Maurice Byers

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Sir Maurice Hearne Byers CBE QC (10 November 1917 – 17 January 1999) was a noted Australian jurist and constitutional expert. He was the Commonwealth Solicitor-General from 1973 to 1983, in which capacity he played a role in the Gair Affair and the 1975 Australian constitutional crisis. He had an unmatched record of success in his appearances before the High Court of Australia, and he has been characterised as the finest lawyer never to have been appointed to the High Court.[1]

Career[edit]

Maurice Hearn Byers was born on 10 November 1917.[2] He attended St Aloysius' College in Sydney. He studied law at the University of Sydney and was admitted to the Bar in 1944.[3] In 1957 his Sydney practice in Wentworth Chambers joined those of John Kerr and Gough Whitlam. His practice was mainly in the fields of equity, taxation, company and constitutional law. He appeared frequently before the Privy Council. He became a Queen's Counsel in 1960.[3]

He was President of the New South Wales Bar Association from 1965 to 1967.[2] He was also a Member of the Executive Council of the Law Council of Australia from 1966 to 1968.[4]

In 1973 he was appointed Commonwealth Solicitor-General, serving until 1983. He had an unparalleled success rate when appearing before the High Court in that capacity.[5][2][6] He was said to have had "mesmeric powers" over the High Court.[6] On entering the law, his ambition had been to become the best constitutional lawyer in the country. His peers considered he achieved his goal.[5][2]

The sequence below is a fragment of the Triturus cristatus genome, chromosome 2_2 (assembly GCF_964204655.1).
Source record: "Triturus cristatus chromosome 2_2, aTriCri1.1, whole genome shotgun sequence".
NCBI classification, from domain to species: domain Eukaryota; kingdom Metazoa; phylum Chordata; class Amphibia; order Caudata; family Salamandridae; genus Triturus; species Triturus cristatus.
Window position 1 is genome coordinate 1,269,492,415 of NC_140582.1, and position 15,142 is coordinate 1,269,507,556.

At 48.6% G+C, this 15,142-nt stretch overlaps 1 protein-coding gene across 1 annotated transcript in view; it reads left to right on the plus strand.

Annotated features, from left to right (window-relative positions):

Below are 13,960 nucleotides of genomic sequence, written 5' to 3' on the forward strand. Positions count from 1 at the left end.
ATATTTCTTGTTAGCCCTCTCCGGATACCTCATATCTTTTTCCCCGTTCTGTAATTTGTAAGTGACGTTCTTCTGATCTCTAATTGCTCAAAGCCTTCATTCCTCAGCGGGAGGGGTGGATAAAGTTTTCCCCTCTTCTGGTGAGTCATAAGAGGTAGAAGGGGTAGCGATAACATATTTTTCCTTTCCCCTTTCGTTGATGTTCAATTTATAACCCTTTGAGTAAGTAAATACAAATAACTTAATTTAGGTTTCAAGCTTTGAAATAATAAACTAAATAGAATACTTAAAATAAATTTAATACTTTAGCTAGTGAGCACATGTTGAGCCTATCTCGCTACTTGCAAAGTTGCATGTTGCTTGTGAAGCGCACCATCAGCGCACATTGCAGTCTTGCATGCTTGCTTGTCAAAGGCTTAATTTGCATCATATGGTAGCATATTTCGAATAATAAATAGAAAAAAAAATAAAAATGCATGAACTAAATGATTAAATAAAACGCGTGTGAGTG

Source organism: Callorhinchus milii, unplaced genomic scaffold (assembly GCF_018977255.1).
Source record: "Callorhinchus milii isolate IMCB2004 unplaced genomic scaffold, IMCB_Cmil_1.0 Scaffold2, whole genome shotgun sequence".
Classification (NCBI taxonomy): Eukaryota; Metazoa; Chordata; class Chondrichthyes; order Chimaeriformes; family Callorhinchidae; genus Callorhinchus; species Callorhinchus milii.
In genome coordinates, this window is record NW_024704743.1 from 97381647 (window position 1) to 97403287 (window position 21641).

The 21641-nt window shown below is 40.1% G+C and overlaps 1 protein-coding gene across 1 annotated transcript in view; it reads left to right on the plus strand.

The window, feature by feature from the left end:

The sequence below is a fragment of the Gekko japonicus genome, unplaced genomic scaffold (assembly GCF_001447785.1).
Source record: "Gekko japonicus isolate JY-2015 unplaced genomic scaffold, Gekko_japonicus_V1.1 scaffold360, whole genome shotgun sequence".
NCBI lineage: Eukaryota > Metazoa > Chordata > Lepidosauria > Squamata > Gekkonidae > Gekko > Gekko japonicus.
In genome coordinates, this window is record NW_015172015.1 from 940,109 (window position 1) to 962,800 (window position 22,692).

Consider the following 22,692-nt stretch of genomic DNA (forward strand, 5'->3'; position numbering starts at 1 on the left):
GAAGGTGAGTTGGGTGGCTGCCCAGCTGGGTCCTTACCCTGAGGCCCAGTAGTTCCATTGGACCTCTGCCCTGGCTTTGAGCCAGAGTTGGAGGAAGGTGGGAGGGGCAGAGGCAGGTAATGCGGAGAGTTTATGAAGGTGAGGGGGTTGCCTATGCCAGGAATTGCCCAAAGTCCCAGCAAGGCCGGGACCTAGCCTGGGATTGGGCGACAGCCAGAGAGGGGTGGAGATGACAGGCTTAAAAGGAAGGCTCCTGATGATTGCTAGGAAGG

Main article: Gair Affair

In April 1974, Byers provided a legal opinion supporting the Whitlam Labor government's argument that Senator Vince Gair had ceased to be eligible to remain a senator from no later than 20 March, the day the Irish Government had accepted his appointment as Ambassador to Ireland, which is an office of profit under the Crown. The matter was of great interest to the Senate, which for a number of days debated Gair's letter to the Senate President advising that he had ceased to be eligible to be a senator upon his appointment (it was not a letter of resignation as such). The Opposition argued that Gair had participated in debates and votes in the Senate until as late as 2 April, without any objections from the government, and had not tendered his letter to the President until 3 April, by which time the writs for 5 Queensland senators for the forthcoming half-Senate election were already issued. The matter was resolved when Whitlam called a double dissolution instead of a half-Senate election.